I love reading articles like this because they give me hope for the future of the games industry. The democratization of the game development process is good for everyone: it means more games, more choice, and thus more art. I think that Penny Arcade’s Jerry Holkins said it best in the following quote from his news post on June 1, 2012 (even though he was technically responding to the issue of offensive content in some games, I think that his point is much more widely applicable).
The answer is always more art; the corollary to that is the answer is never less art. If you start to think that less art is the answer, start over. That’s not the side you want to be on. The problem isn’t that people create or enjoy offensive work. The problem is that so many people believe that culture is something other people create, the sole domain of some anonymized other, so they never put their hat in the ring. That even with a computer in your pocket connected to an instantaneous global network, no-one can hear you. When you believe that, really believe it, the devil dances in hell.
With that said, I was really impressed to see that Nintendo is trying to become a much more viable platform for independent game developers. According to the Penny Arcade Report, I’m not the only one to be pleased with Nintendo’s new policies.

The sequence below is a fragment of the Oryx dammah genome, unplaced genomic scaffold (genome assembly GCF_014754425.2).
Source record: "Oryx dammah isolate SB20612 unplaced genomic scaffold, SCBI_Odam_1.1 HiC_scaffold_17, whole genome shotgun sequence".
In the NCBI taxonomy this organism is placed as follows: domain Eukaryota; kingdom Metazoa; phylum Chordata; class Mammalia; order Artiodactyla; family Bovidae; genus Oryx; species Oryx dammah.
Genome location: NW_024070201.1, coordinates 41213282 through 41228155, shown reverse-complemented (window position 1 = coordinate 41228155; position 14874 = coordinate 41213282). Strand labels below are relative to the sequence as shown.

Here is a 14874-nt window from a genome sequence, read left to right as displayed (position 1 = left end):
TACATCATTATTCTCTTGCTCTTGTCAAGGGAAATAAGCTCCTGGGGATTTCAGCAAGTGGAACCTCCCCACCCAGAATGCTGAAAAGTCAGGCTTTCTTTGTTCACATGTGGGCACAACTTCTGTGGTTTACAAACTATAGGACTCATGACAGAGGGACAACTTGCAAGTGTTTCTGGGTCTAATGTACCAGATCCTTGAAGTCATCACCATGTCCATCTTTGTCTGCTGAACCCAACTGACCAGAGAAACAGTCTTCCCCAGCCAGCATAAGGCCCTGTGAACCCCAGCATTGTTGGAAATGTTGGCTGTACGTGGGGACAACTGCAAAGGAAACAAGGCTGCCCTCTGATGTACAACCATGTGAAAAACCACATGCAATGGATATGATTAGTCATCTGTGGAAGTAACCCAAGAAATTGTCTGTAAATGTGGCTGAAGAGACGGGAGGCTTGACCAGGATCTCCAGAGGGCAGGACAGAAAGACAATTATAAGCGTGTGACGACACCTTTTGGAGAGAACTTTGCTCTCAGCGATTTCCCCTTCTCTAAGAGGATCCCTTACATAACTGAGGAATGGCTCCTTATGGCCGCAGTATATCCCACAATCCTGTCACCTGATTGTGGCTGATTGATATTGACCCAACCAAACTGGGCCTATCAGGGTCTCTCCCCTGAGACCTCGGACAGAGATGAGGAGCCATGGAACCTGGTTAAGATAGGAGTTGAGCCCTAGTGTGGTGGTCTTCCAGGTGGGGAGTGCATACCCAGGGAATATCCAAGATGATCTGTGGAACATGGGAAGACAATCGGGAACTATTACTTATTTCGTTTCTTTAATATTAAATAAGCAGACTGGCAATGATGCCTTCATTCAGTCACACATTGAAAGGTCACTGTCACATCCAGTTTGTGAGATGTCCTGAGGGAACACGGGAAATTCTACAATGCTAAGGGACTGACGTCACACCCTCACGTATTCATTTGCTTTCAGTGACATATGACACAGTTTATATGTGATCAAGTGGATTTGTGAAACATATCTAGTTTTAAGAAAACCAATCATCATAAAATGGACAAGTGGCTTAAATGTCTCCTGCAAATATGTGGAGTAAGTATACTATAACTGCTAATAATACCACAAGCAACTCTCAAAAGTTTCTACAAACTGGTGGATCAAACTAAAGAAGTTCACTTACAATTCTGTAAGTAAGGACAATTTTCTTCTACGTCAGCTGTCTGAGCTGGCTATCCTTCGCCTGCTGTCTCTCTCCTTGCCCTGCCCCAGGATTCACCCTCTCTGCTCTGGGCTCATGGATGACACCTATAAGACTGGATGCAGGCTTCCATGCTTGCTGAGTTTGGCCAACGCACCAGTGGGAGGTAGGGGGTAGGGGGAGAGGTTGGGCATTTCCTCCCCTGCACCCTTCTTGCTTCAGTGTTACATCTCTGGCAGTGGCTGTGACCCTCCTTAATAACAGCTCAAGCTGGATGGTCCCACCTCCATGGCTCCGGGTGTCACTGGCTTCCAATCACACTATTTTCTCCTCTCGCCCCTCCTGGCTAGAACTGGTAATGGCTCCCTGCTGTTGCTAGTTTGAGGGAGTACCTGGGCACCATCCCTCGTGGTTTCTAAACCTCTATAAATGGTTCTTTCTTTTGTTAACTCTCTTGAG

One developer I spoke with said this change in policy may have come a little late for Nintendo, but it’s still a step in the right direction. Being able to control your own pricing, pick your release date, and the affordability of dev kits (Nintendo described the cost as the same as a high-end PC) are all moves that make Nintendo consoles much more attractive to developers.
In fact, I’m going to list what I found to be the biggest takeaways from the Gamasutra interview for anyone who may be interested in developing games for a Nintendo platform (particularly the Wii U). Unless stated otherwise, emphasis in all quotes is mine.
By the way, don’t forget that you can follow Dan Adelman on Twitter if you enjoyed his interview and would like to continue getting the latest information on Wii U development.